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GAT,PAT and central admission - fairest way into university?



GAT,PAT and central admission - fairest way into university?

Assoc Prof Dr Mondhon

As chair of the universityadmission panel for Year 2009, Assoc Prof Dr Mondhon Sanguansermsri talks to Chularat Saengpassa about why

many institutes will want to recruit new students directly and why he advocates the central admission system.

What is the most frequently asked question you have faced lately?

Many universities ask why the central admission system will require General Aptitude Test (GAT) and Professional Aptitude Test (PAT) scores. They also wonder if the weight of PAT scores can increase to about 30 per cent in the admission criteria.

When we've told these institutes that we are going to keep the PAT weight at 10 per cent, they have decided to recruit all their new students directly.

Actually, all universities should be fair to all applicants. They must keep in mind that not all schools have highlyqualified teachers for subjects like French.

We should think about students from rural provinces. We should give them a fair opportunity to compete with urban students for seats at prestigious institutes.

Many science faculties have lately complained about a drop in science scores among their students too. Citing this, they say they are going to hold entrance exams themselves.

But I want these faculties to understand that highly capable science students are now having many interesting alternatives to choose from. They can get scholarships to further their education overseas and may not be interested in enrolling at science faculties.

The problem does not stem from the central admission system alone.

 

Do you think the newstyle central university admission system, launched three years ago, is a failure?

 No. The system we launched in 2006 was designed to give equal opportunity to all children when it comes to higher education. We want children from rural provinces to have more opportunities. These children don't have access to leading tutorial schools in Bangkok. But they too should be able to continue their education.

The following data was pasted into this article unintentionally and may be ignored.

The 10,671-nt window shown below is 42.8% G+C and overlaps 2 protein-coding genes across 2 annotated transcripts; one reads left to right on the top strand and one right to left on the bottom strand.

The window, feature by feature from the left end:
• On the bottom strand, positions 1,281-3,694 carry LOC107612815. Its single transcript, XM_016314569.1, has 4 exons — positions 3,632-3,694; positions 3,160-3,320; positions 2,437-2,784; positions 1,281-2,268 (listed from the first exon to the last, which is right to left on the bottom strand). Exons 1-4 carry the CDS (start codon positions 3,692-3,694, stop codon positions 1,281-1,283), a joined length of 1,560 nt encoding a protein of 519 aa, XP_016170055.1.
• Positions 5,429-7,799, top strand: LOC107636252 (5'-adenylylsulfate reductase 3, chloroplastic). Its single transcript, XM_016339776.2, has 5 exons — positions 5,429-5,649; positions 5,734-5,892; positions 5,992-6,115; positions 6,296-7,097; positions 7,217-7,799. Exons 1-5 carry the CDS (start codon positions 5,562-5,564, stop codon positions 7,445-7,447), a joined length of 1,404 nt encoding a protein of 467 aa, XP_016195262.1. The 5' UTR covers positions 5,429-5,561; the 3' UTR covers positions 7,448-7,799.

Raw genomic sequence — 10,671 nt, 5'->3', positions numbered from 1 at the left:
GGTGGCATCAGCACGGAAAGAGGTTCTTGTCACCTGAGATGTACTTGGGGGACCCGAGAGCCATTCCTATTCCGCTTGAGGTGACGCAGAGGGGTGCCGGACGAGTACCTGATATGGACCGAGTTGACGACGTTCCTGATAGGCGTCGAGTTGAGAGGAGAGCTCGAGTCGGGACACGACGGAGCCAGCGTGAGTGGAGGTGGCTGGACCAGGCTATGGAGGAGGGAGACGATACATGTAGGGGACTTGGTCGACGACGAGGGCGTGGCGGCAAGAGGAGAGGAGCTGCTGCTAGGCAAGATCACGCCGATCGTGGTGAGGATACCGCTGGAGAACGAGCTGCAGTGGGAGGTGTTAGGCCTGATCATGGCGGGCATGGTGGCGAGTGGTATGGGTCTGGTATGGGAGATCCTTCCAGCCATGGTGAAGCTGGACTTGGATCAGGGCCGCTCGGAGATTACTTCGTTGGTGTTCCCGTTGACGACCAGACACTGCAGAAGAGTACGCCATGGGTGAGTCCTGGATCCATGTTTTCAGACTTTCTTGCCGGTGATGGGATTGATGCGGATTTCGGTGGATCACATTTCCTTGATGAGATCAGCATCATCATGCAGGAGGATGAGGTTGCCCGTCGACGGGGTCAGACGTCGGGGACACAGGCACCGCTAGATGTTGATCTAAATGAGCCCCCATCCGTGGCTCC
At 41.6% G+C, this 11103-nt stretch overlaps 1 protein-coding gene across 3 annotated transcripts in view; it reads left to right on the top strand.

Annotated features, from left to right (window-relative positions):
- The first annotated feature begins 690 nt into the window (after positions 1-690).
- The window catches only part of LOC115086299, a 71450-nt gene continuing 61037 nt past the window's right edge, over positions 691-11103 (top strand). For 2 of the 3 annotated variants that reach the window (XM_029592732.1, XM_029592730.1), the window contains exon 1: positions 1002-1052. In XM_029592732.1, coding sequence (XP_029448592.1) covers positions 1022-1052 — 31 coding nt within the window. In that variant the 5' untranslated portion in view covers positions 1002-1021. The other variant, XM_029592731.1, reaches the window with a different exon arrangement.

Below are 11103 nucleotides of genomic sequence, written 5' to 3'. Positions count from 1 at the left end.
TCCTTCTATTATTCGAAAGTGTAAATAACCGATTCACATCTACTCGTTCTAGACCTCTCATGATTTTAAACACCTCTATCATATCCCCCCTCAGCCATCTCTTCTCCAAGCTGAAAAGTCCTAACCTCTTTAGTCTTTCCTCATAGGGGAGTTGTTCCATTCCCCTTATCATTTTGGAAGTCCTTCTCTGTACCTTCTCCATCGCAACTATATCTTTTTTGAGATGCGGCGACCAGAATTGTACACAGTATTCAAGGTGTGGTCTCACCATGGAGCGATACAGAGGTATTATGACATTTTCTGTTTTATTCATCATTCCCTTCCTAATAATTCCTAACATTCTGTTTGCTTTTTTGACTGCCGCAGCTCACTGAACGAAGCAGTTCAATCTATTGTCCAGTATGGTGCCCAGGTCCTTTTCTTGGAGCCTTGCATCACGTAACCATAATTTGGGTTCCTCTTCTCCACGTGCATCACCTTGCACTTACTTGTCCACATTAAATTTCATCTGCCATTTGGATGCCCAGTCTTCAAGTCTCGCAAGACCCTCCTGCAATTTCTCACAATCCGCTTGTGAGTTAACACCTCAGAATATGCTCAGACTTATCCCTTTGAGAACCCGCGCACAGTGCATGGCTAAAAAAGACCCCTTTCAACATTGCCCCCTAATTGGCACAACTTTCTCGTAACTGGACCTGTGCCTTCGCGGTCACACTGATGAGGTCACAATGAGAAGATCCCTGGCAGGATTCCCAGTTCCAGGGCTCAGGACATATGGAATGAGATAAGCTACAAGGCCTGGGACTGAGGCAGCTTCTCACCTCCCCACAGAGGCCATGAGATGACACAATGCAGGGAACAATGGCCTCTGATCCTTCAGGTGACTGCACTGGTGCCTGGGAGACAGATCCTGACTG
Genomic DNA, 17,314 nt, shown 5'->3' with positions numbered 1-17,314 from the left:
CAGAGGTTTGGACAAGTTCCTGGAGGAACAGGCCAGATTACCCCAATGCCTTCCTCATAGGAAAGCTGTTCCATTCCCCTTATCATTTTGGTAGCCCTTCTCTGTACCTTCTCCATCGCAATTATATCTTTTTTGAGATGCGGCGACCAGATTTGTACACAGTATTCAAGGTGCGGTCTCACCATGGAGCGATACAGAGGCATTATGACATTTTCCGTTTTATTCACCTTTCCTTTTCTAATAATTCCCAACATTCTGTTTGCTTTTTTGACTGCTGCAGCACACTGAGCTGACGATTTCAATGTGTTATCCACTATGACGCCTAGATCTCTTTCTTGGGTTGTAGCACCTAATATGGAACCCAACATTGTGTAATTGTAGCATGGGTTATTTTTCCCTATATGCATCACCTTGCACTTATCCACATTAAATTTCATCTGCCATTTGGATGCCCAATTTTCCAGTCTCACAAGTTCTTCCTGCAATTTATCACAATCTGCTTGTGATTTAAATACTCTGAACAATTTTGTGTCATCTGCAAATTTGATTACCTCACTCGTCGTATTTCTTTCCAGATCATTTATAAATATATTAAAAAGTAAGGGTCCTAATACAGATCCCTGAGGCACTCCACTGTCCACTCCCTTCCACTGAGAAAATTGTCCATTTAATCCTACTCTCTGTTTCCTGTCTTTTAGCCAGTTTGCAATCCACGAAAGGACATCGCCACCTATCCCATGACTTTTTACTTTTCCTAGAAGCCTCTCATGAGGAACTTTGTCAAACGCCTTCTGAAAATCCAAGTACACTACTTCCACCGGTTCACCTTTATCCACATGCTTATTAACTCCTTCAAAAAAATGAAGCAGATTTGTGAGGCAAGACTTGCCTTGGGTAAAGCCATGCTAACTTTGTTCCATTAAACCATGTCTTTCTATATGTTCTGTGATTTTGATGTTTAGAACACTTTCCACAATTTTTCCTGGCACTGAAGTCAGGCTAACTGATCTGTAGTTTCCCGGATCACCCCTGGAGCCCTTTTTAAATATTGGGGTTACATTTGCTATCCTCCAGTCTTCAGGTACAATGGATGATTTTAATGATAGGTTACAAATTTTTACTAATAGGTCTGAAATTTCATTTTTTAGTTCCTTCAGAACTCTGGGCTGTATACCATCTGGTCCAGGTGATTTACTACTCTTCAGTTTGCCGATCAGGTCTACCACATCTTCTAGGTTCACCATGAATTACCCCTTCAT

That's why the accumulative grade point average has finally accounted for 20 per cent in the admission criteria. However, universities want to get the top of the cream only.

 

Anyway, we are now aware that children have still sought tutorial classes in their preparations for the Ordinary National Educational Test (Onet) and Advanced National Educational Test (Anet), the main criteria attached to the admission system launched in 2006.

In a bid to solve this problem, we have introduced the GAT and PAT.

 

Can we get back to the oldstyle entrance exam?

No. I would like to call on all university lecturers to take a look at curriculum used by the Office of Basic Education Commission now so that they know what students have learnt at their schools. These students learn basic science in their classroom. They don't study intensive physics, chemistry, and biology the way students did a decade ago. Onet and Anet by National Institute of Educational Testing Service (NIETS) have reflected this. It explains why there's no specialised exam to test students' knowledge of physics, chemistry and biology separately.

 

What's the launch of GAT and PAT for?

They are a modified version of Anet, which is more academically intensive. I believe the GAT and PAT will respond more to the universities' needs. A very good thing about GAT and PAT is that each will be held three times a year. Students can sit the tests and use the best scores to apply to the universities of their choice.

This is better than the oldstyle entrance exam, which forced all students to take a onceinalifetime exam. That's too stressful.

I hope universities will use GAT and PAT as criteria in their direct admission system. The universities should care about students from cashstrapped families. These students can't afford to pay a test fee at every institute where they would love to try their luck.

With GAT and PAT, students will need to sit just three tests. For example, a student who wishes to further their education at a science faculty will only need to sit PAT1, PAT2 and GAT1.

 

How will GAT and PAT win the trust of universities? Currently, many institutes have planned to recruit all new students by direct admission.

 I do my best in a bid to persuade all universities to recognise GAT and PAT scores. Also, I ask all universities to have sympathy for children. If every institute recruited students directly without recognising GAT and PAT, children will have to sit so many exams. Many will also have to take a lot of tutorial courses designed for each institute.

Isn't the direct admission good because it will encourage children to focus their attention on institutes they are really interested in?

It's good as long as each institute will recognise scores from central exams like GAT or PAT. I would like to call on universities to check the results of GAT and PAT before rejecting them outright.

Universities should give an opportunity to NIETS, which has the duty to produce acceptable standardised tests.

 

Should the direct and quotabased system be scrapped?

I must admit that some universities in provincial areas have provided quotas for children in their region. Their intention is to help local children, who have a poor chance competing with privileged children in Bangkok. So, I think the quotabased system should stay.

I think we shouldn't scrap the directadmission system either. I just hope that universities will give more seats to the central admission system. And in their direct admission system, it should use GAT and PAT as criteria.

Recruiting smart students only is not a perfect answer to the country's education system.

Please give a central admission system where rural children and urban children can compete fairly.



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